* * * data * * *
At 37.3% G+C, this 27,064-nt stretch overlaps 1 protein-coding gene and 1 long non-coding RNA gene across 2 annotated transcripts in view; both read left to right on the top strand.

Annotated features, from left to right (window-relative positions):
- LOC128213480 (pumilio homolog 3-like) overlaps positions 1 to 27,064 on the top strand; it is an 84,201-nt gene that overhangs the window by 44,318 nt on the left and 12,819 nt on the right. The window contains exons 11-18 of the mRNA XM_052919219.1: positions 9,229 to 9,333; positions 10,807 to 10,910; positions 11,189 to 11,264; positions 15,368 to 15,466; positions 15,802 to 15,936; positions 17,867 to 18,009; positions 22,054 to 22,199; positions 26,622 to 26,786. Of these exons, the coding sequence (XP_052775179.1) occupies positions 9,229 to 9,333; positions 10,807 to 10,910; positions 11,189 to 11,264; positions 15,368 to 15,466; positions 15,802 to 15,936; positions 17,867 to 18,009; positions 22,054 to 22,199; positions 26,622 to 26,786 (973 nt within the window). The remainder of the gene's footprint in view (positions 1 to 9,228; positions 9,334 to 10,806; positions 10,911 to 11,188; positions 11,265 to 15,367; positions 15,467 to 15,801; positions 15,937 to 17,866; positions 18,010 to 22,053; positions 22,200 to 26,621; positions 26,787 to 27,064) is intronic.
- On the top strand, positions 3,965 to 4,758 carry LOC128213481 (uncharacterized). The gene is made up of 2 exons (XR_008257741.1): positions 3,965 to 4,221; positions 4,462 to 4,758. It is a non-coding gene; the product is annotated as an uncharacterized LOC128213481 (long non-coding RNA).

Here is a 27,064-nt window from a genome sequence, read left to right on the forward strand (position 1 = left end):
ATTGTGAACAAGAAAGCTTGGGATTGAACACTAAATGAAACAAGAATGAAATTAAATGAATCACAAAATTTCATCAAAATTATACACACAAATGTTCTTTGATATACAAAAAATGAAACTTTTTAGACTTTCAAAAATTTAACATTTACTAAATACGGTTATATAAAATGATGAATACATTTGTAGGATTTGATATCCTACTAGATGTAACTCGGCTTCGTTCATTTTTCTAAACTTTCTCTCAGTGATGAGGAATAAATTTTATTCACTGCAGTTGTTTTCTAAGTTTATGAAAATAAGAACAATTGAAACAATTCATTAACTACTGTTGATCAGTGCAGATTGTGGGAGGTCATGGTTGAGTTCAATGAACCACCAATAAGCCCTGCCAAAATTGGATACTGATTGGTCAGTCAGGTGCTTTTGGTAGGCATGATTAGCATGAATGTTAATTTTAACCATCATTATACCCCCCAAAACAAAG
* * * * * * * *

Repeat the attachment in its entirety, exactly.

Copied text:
At 37.3% G+C, this 27,064-nt stretch overlaps 1 protein-coding gene and 1 long non-coding RNA gene across 2 annotated transcripts in view; both read left to right on the top strand.

Annotated features, from left to right (window-relative positions):
- LOC128213480 (pumilio homolog 3-like) overlaps positions 1 to 27,064 on the top strand; it is an 84,201-nt gene that overhangs the window by 44,318 nt on the left and 12,819 nt on the right. The window contains exons 11-18 of the mRNA XM_052919219.1: positions 9,229 to 9,333; positions 10,807 to 10,910; positions 11,189 to 11,264; positions 15,368 to 15,466; positions 15,802 to 15,936; positions 17,867 to 18,009; positions 22,054 to 22,199; positions 26,622 to 26,786. Of these exons, the coding sequence (XP_052775179.1) occupies positions 9,229 to 9,333; positions 10,807 to 10,910; positions 11,189 to 11,264; positions 15,368 to 15,466; positions 15,802 to 15,936; positions 17,867 to 18,009; positions 22,054 to 22,199; positions 26,622 to 26,786 (973 nt within the window). The remainder of the gene's footprint in view (positions 1 to 9,228; positions 9,334 to 10,806; positions 10,911 to 11,188; positions 11,265 to 15,367; positions 15,467 to 15,801; positions 15,937 to 17,866; positions 18,010 to 22,053; positions 22,200 to 26,621; positions 26,787 to 27,064) is intronic.
- On the top strand, positions 3,965 to 4,758 carry LOC128213481 (uncharacterized). The gene is made up of 2 exons (XR_008257741.1): positions 3,965 to 4,221; positions 4,462 to 4,758. It is a non-coding gene; the product is annotated as an uncharacterized LOC128213481 (long non-coding RNA).

Here is a 27,064-nt window from a genome sequence, read left to right on the forward strand (position 1 = left end):
ATTGTGAACAAGAAAGCTTGGGATTGAACACTAAATGAAACAAGAATGAAATTAAATGAATCACAAAATTTCATCAAAATTATACACACAAATGTTCTTTGATATACAAAAAATGAAACTTTTTAGACTTTCAAAAATTTAACATTTACTAAATACGGTTATATAAAATGATGAATACATTTGTAGGATTTGATATCCTACTAGATGTAACTCGGCTTCGTTCATTTTTCTAAACTTTCTCTCAGTGATGAGGAATAAATTTTATTCACTGCAGTTGTTTTCTAAGTTTATGAAAATAAGAACAATTGAAACAATTCATTAACTACTGTTGATCAGTGCAGATTGTGGGAGGTCATGGTTGAGTTCAATGAACCACCAATAAGCCCTGCCAAAATTGGATACTGATTGGTCAGTCAGGTGCTTTTGGTAGGCATGATTAGCATGAATGTTAATTTTAACCATCATTATACCCCCCAAAACAAAG